Only 35% of Arizona Highways are in "Good" Condition
The last time the Arizona gas tax was increased was in 1991! While in the last two decades the number of people living in the state and the number of "lane miles" has increased dramatically as well as miles per gallon efficiency, nothing has been done to increase revenues for the improvement and maintenance of bridges and highways in Arizona. The under-investment in our infrastructure continues to hamper the state's ability to attract business and employers that will provide the well-paid jobs that our communities need.
During the great recession that started in 2009, Republicans in the legislature did two things: 1) they raided the highway user revenue fund (HURF) so that they could balance the budget, and 2) continued to cut other taxes. Highway and bridge maintenance was deferred for a period of some 8 plus years because of lack of adequate funds. According to the Herald/Review the Arizona Department of Transportation (ADOT) estimates that Arizona is $30 billion (yes that is BILLION) short of the money needed "to fix, modernize and expand Arizona's highways over the next 25 years."
Only 35% of Arizona's highways are in "good" condition, 59% of bridges are in "good" condition. How do you feel about driving over the other 40% of bridges?
HB 2899 would incrementally raise the gasoline tax over the next three years in a total of 18 cents. Other technical changes would be made to make sure that electric vehicles would also be subject to some sort of tax or fee.
The bill is being supported by a bipartisan group in the House Transportation Committee.
Read more about this in the Herald/Review - 2-25-2020 edition.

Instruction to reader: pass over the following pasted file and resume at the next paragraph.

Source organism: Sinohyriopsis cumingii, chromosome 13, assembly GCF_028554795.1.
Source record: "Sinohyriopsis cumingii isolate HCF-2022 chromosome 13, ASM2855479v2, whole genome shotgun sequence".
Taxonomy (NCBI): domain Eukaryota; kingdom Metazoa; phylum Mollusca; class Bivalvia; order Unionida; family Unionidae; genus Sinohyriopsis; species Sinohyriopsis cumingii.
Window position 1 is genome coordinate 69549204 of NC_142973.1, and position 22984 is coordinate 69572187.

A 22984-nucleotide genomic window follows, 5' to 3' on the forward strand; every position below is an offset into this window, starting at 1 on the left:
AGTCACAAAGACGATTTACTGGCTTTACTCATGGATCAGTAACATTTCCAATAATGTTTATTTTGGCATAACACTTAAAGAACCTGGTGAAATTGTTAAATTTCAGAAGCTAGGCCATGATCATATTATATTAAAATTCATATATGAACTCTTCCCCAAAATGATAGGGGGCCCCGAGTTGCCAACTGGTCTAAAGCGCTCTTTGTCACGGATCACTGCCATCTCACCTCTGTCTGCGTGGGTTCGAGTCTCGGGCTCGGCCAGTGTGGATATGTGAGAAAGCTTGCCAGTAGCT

Commentary by Bob Karp
The problem of poor roads is particularly acute in the rural counties of the state. In general we travel longer distances to on a daily basis for tasks such as commuting to work, shopping, medical care.
During my 2018 campaign for the LD14 state house I stated that I supported a 1 cent increase in the gas tax for each of the next five years, a much more modest proposal that HB 2899. Also at that time I indicated if elected, I would demand any authorizing legislation for vehicle or tax increases include language that guarantees these funds for the purpose indicated. I stand by that promise in my full support of HB 2899.
Unfortunately, Governor Ducey continues to promise "no new taxes." Our local elected state officials seem just fine with the status quo that ignores the realty on our streets. Just drive anywhere and you are constantly reminded of how short-sighted this policy is.
Proposing new taxes is never the best way to campaign for office. However, pretending there isn't a problem, is not a way to govern. It is time for new leadership.
A last thought on this. Our leaders in Phoenix always seem to have the will for big projects that benefit Maricopa county and sometimes even Pima county and the adjoining area. They work with the federal government to widen I19 or create a new beltway loop freeway. There just doesn't seem to be the urgency about the roads in rural Arizona.